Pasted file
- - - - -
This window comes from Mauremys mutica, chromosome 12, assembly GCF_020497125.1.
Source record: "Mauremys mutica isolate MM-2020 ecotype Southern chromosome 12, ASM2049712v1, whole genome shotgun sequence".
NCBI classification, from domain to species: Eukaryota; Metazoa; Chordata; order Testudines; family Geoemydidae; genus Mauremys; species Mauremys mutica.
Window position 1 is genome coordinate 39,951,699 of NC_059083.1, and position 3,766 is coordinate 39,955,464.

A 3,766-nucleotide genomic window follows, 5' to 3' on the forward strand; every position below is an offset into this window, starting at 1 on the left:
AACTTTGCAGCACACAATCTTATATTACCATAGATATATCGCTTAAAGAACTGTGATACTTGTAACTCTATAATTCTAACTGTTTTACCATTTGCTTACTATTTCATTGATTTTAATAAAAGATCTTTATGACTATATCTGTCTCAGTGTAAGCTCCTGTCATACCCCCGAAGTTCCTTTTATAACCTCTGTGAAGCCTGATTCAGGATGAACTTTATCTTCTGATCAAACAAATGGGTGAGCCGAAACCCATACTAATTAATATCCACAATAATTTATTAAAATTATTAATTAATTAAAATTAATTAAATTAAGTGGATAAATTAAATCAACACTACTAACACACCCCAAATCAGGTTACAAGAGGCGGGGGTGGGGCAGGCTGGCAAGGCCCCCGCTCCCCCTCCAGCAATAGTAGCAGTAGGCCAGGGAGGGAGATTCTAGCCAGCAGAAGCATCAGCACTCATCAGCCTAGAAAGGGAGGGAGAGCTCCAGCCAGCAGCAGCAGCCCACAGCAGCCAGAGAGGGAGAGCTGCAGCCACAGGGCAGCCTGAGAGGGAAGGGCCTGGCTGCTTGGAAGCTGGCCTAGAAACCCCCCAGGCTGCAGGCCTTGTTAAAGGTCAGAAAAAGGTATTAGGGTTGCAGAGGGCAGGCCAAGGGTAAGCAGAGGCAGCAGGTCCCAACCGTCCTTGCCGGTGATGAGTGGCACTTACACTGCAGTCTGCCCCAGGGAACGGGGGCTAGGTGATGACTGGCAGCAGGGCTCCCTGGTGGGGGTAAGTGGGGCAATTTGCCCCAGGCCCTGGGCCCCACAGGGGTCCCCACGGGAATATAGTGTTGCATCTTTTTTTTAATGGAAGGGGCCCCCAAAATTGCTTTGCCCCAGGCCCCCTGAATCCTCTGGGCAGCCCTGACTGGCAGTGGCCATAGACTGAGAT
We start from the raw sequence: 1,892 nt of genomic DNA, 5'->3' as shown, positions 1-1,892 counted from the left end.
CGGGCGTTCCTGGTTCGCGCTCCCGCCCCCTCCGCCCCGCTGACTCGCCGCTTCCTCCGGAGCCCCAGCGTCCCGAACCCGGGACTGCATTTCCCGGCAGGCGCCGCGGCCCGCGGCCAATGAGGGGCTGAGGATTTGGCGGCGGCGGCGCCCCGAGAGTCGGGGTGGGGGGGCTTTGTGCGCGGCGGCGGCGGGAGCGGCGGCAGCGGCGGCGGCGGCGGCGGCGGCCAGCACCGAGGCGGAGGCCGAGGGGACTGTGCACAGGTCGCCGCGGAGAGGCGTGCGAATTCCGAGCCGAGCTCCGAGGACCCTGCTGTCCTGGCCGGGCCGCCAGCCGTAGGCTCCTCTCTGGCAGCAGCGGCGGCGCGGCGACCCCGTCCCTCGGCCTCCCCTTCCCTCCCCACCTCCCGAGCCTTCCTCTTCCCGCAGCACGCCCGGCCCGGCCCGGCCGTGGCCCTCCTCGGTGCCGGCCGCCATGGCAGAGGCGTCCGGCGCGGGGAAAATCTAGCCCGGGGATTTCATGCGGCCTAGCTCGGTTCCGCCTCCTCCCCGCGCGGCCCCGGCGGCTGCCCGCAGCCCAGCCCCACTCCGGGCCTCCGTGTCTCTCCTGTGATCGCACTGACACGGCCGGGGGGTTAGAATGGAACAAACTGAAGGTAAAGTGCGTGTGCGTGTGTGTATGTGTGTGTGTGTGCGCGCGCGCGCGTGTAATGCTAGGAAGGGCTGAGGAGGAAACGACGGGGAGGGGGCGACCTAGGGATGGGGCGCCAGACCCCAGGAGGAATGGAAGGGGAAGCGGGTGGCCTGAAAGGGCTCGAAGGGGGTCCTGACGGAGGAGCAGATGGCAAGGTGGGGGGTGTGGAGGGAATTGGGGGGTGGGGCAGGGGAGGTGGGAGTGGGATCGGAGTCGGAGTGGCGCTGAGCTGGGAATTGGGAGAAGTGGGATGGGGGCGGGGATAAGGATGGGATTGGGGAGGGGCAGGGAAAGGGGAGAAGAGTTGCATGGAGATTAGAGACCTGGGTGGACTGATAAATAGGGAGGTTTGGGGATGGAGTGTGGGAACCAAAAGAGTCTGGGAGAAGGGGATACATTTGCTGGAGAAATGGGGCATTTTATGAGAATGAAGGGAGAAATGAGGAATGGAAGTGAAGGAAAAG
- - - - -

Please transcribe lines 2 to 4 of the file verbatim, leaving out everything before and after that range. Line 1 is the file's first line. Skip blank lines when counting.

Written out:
Source record: "Mauremys mutica isolate MM-2020 ecotype Southern chromosome 12, ASM2049712v1, whole genome shotgun sequence".
NCBI classification, from domain to species: Eukaryota; Metazoa; Chordata; order Testudines; family Geoemydidae; genus Mauremys; species Mauremys mutica.
Window position 1 is genome coordinate 39,951,699 of NC_059083.1, and position 3,766 is coordinate 39,955,464.